Cockatiel – Care Guide – Types, Lifespan & More

Cockatiels are extremely popular pets, and they are perfect for beginners.

These birds are beautiful and friendly, but there is a lot to learn about them.

Appearance

The cockatiel is a fairly small bird, measuring around 32 centimeters and weighing a little over 3 ounces when fully grown. These birds have a crested head with a grey, orange, and muted yellow coloration. Domestic cockatiels look the same as ones that are found in the wild.

Cockatiel Lifespan

A cockatiel can live up to 20 years with proper everyday care, though the average lifespan is 10 to 14 years. The longest living cockatiel in the world was 29 years of age.

two cockatiels

Types of Cockatiels

While there is just one type of cockatiel, they do come in a variety of colors, sometimes referred to as “mutations”.

  • Lutino: There is the Lutino cockatiel, which has a yellow head with dabs of orange on their cheeks. 
  • Whiteface: The Whiteface cockatiel has a mostly white head. The females look slightly different, with a white coloration on their face.
  • Peal: Pearl cockatiels have white and yellow feathers with a spotted pattern that can be made up of different colors.
  • Cinnamon: These cockatiels have a silver and brown coloration. The females also have a little bit of orange on their cheeks.
  • Pied: The Pied cockatiel features white and yellow colors where these birds usually don’t have them.

The Cockatiel’s Personality

One of the neat things about cockatiels is that you can tell what their mood is like by their crest feathers. If their feathers are completely straight, it means that they are curious about something.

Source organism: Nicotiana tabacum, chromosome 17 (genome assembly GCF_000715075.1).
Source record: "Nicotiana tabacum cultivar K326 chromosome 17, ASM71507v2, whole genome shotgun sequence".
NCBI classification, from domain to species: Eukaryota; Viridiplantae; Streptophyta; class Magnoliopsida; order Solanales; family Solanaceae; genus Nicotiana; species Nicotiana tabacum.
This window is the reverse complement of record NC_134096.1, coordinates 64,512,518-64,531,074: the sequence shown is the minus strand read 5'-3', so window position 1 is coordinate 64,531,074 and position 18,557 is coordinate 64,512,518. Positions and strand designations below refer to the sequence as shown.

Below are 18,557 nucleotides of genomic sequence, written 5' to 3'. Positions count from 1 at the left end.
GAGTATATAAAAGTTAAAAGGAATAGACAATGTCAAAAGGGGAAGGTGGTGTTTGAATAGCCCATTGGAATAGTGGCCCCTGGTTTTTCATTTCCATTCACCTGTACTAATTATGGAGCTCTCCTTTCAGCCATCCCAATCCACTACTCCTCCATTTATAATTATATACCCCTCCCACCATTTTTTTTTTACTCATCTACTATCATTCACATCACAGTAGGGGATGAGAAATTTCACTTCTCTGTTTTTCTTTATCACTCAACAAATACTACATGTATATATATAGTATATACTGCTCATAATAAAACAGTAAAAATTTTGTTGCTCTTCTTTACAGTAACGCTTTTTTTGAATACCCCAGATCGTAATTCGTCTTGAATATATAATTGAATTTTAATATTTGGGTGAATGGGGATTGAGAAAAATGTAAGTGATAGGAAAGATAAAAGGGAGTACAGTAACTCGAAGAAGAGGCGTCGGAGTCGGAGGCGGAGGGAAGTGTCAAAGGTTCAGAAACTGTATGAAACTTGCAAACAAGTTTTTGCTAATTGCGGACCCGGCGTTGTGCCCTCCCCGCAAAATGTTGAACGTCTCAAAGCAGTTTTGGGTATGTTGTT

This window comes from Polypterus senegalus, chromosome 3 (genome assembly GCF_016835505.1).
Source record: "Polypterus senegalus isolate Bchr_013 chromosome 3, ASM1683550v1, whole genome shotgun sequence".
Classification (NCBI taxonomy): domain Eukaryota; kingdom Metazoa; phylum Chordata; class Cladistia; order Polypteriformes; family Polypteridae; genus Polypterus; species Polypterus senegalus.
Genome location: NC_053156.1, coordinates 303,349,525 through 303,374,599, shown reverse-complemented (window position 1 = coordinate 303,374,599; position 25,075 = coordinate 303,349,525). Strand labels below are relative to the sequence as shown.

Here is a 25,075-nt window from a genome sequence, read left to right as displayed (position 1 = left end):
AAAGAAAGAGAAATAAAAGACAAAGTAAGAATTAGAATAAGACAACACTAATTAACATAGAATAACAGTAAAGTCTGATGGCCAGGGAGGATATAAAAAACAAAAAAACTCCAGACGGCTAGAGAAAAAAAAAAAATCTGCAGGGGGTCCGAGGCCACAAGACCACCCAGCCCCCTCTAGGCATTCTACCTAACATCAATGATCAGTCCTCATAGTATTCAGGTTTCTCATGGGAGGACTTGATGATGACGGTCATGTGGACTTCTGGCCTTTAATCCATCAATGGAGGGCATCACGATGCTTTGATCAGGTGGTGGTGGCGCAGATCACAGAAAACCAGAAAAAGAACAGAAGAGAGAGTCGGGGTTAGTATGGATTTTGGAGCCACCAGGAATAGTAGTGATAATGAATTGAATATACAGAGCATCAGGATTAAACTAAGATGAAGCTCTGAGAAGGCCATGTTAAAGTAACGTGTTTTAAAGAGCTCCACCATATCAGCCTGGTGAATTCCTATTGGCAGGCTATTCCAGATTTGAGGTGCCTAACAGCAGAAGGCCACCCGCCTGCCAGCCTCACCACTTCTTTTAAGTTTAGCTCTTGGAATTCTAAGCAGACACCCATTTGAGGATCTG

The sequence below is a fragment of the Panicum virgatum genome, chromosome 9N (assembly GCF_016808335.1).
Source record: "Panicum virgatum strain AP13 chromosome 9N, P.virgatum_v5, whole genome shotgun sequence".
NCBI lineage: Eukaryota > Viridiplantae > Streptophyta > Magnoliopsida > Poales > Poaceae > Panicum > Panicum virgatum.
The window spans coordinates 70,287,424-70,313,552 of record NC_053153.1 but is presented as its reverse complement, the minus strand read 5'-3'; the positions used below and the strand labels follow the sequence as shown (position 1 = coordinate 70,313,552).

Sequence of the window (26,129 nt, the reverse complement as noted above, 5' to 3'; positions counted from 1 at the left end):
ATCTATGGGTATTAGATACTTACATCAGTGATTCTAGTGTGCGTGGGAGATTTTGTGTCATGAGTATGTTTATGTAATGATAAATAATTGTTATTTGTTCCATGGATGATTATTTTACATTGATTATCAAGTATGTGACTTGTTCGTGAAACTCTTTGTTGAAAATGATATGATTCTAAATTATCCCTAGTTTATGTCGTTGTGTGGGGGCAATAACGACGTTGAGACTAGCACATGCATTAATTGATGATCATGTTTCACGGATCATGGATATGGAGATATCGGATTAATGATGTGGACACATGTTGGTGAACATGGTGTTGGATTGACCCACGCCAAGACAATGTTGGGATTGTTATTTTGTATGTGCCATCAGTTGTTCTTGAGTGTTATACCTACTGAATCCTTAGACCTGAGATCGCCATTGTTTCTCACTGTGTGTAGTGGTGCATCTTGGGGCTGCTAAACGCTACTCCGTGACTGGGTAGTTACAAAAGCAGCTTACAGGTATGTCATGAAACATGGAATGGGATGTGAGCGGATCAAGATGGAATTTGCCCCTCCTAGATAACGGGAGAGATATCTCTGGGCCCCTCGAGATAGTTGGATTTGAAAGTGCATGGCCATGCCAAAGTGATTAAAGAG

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When these feathers are pushed down flat, they are probably aggravated. This becomes more obvious if the bird emits a hissing sound.

There is no question that cockatiels can be very affectionate creatures that make great and loyal pets. They are also extremely playful and love to play with different toys. While these birds do not have a reputation for being very trainable, you can teach them to whistle back.

cockatiel close up

Natural Habitat

You can find wild cockatiels thriving in Australia. These birds inhabit the semi-arid regions, but they tend to go anywhere that offers food and water. Unlike many other birds, these ones do not travel in large flocks.

Cockatiel Care Guide

1. Cockatiel Diet

The cockatiel diet consists mostly of seeds and pellets. This makes up about 75% of the bird’s total everyday diet. Make sure that you buy seeds that have a high fat content so they get what they need. It is important that you keep their food bowl almost all the way full each day.

These birds also enjoy eating a variety of vegetables, including dark leafy greens. While you don’t want to feed your bird these foods every single day, every other day is acceptable.

There are certain fruits they like to eat as well, including melon, banana, and apple. You should refrain from giving your bird these foods more than once or twice each week.

It is perfectly fine to give your cockatiel the occasional treat, but you don’t want to make a habit of it.